We've become almost inured in recent years to tales of abuse by members of the Catholic church. But Christine's own experience of almost daily humiliation by the nuns makes for especially challenging reading. As Christine says,

I suffered at the hands of my tyrannical father during my childhood in Belgium. He told me I was worthless and useless [and] sent me to boarding school... I was only five years old.

But Clayfield's book is also an inspirational tale of how - in spite of everything - she has created a new and successful life for herself. She is now a happily married mother of twins and a self-made millionaire as a result of many highly successful entrepreneurial ventures.

The book is 'gripping, harrowing, uplifting and inspiring' - a story of survival, courage and triumph.


No Fourth River is published by RASC publishing (ISBN: 9781999840914) and is available (price £10.47) from Amazon.

Sunday, 19 August 2018

World Orangutan Day

It's World Orangutan Day today (19th August).

No, I didn't know about it either.

But I should. We all should. And Greenpeace is doing it's best to make sure we do by launching a campaign to encourage people to take action to help save this amazing species.

To this end Greenpeace has just launched a new film and children’s book to highlight the issue of palm oil in our everyday products and the link to rainforest destruction. It features a young girl who discovers a lost orangutan in her bedroom named Rang-tan.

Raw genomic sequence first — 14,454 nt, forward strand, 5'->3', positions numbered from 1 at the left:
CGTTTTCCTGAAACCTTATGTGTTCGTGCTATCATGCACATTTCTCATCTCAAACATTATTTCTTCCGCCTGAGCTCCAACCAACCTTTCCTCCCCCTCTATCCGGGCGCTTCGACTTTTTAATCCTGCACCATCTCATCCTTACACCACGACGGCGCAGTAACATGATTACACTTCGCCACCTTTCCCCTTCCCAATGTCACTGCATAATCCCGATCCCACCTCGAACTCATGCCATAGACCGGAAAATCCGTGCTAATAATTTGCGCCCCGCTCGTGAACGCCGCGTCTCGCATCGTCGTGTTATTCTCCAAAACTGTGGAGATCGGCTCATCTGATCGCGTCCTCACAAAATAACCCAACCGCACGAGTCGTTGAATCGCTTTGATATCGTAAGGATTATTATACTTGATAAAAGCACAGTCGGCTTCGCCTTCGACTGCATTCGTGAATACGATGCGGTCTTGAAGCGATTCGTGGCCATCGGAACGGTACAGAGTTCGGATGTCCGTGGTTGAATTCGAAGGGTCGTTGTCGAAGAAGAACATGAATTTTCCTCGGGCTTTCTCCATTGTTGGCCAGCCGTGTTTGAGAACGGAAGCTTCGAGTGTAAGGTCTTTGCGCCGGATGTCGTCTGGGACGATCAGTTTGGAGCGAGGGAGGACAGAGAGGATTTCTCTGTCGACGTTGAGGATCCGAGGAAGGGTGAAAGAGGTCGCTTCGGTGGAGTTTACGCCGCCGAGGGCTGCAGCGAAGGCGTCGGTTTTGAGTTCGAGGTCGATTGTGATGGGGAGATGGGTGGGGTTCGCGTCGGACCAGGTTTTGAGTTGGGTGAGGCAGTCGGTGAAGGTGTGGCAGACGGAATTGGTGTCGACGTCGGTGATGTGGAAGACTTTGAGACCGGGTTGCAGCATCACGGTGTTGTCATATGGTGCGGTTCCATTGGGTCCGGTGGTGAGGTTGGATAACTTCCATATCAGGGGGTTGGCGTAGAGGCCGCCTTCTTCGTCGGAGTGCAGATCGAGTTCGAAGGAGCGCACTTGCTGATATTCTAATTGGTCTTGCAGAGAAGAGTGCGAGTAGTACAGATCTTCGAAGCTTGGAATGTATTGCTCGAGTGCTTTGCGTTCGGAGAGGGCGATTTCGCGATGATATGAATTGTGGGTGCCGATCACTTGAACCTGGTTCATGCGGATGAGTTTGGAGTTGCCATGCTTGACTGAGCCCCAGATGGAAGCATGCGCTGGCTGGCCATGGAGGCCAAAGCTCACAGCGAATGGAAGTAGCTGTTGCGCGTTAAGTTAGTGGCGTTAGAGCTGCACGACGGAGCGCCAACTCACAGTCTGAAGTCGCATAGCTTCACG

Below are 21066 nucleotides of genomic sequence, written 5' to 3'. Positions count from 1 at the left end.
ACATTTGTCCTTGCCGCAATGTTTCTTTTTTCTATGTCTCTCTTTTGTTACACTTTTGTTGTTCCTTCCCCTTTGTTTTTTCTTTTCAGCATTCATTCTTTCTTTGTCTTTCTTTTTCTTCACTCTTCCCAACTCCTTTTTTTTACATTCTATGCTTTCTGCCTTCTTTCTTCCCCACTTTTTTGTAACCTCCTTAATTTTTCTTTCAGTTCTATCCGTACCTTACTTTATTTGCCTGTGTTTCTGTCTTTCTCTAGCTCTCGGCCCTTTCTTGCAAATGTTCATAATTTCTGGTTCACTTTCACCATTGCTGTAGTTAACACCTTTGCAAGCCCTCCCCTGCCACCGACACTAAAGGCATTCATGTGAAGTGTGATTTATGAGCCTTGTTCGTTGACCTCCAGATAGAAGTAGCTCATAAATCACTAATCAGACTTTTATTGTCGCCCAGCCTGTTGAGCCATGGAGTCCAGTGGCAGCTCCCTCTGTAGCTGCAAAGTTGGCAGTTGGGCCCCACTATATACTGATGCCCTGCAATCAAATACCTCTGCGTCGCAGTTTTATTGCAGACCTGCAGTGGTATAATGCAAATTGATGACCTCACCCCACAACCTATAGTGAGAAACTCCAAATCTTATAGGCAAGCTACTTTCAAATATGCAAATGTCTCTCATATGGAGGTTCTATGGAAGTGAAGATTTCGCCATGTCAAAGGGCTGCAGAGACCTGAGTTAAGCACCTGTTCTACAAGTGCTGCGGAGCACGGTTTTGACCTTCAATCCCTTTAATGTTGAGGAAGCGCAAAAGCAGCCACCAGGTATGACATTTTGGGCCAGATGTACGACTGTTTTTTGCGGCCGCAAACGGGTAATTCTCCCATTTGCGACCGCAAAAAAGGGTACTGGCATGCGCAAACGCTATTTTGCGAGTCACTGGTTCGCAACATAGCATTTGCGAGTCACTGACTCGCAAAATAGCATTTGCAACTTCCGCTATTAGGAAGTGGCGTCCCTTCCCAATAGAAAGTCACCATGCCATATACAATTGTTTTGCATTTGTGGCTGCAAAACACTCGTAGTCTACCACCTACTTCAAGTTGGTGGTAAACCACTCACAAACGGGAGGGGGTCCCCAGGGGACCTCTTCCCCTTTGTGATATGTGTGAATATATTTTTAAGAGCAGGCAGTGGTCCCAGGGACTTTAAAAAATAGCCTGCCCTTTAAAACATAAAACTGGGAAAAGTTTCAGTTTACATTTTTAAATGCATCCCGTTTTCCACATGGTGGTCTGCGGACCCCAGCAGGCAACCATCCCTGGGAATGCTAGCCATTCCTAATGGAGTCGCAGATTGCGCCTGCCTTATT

Consumption of palm oil is rising and the cost to the climate and environment is devastating. Currently, most palm oil is used in food products – from chocolate to oven chips – although it is also used in cosmetics and, increasingly, in biodiesel.

As a result, Indonesia has more threatened and endangered species than any country on earth. The Bornean orangutan population has decreased by half since 1999, and a new species of orangutan discovered is Sumatra in 2017 is already endangered – mostly due to the destruction of their forests for palm oil.

You can find out more about the campaign here: https://act.gp/rangtanbloggers. And if you'd like a free copy of the book that accompanies the campaign you can pre-order by emailing supporter.uk@greenpeace.org (They're not be charging for the book, only the cost of postage.)

Meanwhile, please do watch the video and sign the petition.

Wednesday, 15 August 2018

Life's a beach...

I promised you beaches yesterday and beaches you shall see!


This is Newgale, one of the widest, sandiest and sandcastle-friendly beaches we've found. No matter how sunny, how many people there are, there always seems to be space on the beach... at least, at low tide. The carpark, however, can be a different matter.


We've also visited the slate-black beach of Abereiddy before, which is worthwhile if you want a change from yellow sand...


... and blue sea. This is the so-called 'blue lagoon' (looks green to me!) which is famous for watersports, apparently.


And - maybe not a beach - but nearby Porthgain is always worth a visit, too. Very good pub there (The Sloop) apparently (not that I'd know)...


And another place less beach than harbour (but, frankly, if the kids can find a bit of sand to dig up they're happy) is Solva...


Back to beaches, and there can't be many finer than this...


Broadhaven lives up to its name, being broad (at low tide) and a veritable haven of tranquility and calm... which you'll need, because getting there isn't easy!


All these beaches look empty in our photos and - if so - that's probably because we're often in the habit of doing as the French do - going late afternoon and staying into the evening. The sun's not as hot but the sea is warmer. And most of the visitors (having been there all day) have gone home.

So far, we've only mentioned Pembrokeshire. But our tour also took in the Gower and so to finish, how about Three Crosses...



There are many, many more of course. We've done no more than scratch the surface. But it's been a pretty good summer for beaches so, if the weather holds, you can have these recommendations on us!

Hwyl fawr!